No matter how many times I read and re-read it, it made absolutely no sense to me whatsoever.  It appeared to be suggesting that something big required less baking powder and that sounded like madness to me.  Seeing my distress and knowing me well enough to understand it was caused by sheer frustration rather than any real ailment, D asked if he could help.

“Well, not unless you can tell me what this crap means!” I sobbed and read him the paragraph. 

After listening carefully D breezily announced that the writer was, as she had stated, talking about the principles of surface tension and that it was really a simple concept.  Sceptically, I listened to my science teacher boyfriend’s explantion.  It seems that the smaller an object is the greater its surface area proportionally.

“Think of an elephant.” D explained.  “Imagine the amount of skin required to cover an elephant but also imagine just how much matter is inside.  Now think of a mouse and how much skin it has on the outside but how little is inside it.”

“But it’s smaller.”  I was confused.

“Ok, think of how many acrobatic circus mice it would take to stand on top of one another and balance in formation to make an elephant sized, elephant shaped structure.”

I imagined that and giggled.

“In that structure”, he continued, “there’s a lot more skin or surface area, isn’t there?  Think of all those mice…”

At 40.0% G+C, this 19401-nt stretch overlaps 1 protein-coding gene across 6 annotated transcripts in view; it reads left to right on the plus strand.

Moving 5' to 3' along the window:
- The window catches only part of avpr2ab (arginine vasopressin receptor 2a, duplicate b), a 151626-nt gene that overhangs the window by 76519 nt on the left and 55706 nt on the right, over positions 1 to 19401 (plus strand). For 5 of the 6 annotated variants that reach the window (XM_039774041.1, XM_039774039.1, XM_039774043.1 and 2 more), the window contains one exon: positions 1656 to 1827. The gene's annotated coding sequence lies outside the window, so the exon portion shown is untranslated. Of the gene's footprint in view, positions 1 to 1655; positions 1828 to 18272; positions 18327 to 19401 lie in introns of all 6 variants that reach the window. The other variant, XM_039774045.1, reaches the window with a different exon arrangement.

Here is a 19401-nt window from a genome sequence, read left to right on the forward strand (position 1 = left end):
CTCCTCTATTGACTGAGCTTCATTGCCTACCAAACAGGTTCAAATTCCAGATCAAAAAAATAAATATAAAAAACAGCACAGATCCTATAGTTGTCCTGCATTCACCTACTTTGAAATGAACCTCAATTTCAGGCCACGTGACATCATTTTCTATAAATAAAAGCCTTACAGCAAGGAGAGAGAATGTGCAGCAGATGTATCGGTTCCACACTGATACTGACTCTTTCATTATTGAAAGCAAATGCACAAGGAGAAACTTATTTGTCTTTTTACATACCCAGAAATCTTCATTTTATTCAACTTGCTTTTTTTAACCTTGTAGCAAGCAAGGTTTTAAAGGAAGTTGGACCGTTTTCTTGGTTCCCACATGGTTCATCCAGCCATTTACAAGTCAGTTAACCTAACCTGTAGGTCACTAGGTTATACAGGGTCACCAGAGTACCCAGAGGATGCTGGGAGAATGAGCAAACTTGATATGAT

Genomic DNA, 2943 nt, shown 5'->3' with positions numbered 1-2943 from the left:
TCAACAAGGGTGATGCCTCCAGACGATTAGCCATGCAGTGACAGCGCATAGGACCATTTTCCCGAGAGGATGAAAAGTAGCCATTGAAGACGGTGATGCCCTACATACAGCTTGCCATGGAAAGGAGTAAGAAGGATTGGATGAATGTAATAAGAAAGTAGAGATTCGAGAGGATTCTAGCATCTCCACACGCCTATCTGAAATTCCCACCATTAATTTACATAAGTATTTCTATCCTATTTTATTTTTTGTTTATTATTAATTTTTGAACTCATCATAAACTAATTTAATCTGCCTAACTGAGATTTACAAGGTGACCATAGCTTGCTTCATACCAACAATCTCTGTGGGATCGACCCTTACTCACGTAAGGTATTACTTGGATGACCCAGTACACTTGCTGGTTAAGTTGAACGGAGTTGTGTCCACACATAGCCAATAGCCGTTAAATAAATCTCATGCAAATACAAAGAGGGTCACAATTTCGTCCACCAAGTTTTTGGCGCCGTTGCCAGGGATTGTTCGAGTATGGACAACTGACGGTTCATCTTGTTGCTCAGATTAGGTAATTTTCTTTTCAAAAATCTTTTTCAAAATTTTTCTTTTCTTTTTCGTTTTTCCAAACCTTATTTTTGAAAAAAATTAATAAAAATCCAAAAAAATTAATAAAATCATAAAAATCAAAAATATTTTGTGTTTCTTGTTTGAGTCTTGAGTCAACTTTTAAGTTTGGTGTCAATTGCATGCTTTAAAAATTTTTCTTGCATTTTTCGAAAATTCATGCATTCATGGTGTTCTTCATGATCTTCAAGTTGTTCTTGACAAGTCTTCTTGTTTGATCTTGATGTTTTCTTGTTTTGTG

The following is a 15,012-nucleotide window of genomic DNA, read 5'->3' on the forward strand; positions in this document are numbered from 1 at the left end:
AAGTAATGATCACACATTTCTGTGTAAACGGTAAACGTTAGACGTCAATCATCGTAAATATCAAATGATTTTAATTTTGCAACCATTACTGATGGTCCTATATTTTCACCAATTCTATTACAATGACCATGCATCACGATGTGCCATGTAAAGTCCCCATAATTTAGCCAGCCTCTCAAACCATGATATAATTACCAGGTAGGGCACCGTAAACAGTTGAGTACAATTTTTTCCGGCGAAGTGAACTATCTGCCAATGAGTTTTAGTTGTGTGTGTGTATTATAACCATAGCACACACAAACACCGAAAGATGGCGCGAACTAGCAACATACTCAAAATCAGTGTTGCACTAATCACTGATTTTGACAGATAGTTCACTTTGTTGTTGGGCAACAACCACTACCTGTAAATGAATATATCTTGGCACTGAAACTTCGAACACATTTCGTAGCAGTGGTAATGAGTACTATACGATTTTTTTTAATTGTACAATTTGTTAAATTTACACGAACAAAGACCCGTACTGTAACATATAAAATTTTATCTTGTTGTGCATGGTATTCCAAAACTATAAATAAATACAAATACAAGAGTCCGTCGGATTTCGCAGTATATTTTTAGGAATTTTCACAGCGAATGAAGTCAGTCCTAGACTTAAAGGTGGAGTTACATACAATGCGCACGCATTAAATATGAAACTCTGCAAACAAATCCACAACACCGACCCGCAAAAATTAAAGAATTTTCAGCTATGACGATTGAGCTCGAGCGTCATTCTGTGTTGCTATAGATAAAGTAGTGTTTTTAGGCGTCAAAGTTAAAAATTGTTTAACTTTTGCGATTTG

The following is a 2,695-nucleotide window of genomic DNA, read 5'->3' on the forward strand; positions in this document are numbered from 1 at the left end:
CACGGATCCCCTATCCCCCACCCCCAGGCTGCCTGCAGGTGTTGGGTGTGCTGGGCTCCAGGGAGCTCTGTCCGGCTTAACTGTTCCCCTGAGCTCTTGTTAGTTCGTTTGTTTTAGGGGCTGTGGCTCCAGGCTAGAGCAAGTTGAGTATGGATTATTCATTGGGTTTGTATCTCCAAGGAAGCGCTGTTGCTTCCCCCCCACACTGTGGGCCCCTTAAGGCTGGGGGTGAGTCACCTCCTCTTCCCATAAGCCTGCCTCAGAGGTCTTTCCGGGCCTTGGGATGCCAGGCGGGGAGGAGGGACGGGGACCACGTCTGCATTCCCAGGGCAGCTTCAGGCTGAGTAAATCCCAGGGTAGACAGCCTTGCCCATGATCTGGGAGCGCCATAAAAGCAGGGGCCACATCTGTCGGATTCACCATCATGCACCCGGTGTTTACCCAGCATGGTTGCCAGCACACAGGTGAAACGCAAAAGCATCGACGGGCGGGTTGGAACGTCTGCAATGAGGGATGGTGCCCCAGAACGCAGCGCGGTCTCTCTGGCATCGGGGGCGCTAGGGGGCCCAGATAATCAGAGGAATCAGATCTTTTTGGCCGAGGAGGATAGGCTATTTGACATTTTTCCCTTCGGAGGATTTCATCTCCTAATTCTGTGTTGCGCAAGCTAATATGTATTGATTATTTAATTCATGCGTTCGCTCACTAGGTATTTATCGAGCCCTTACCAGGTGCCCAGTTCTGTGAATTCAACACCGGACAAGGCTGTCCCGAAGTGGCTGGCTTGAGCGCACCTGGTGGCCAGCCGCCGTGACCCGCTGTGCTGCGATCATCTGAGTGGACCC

Suddenly it became clear.  Baking powder makes cakes airy and big cakes can’t cope with too much air beacause their surfaces are (proportionally) smaller giving them less support.  Therefore you need less baking powder (proportionally) to make an elephant than you do to make a mouse.  Eureka!


Buoyed by my new understanding of baking I decided to take on the cake challenge yet again.  I had a lovely sounding recipe for “white butter cake” and I had made a list of hints from the exceptionally knowledgably Ms Levy Beranbaum.  Unfortunately, implementing all of her advice was not as simple as I had hoped.

  • Use aluminium cake pans – Couldn’t find those.
  • Make sure the cake pan is the same height as the cake you want to make – couldn’t find those either.
  • Make sure your baking powder is not out of date – that baking powder has a shelf life was new to me.  Checked my tin and, yup, expired 2005. Bought new stuff.
  • Use “cake flour” – this doesn’t exist in the UK.  I used Tipo ’00 instead.  It’s very fine.
  • Make sure all ingredients are room temperature – ok doke.
  • Ensure your oven is the right temperature – checked and it is.
  • Rub cake tin with clarified butter, dust with flour and line the bottom with baking paper.
  • Cook cake in the centre of the oven.
  • When cooking large butter cakes ensure you cool them thoroughly before turning out.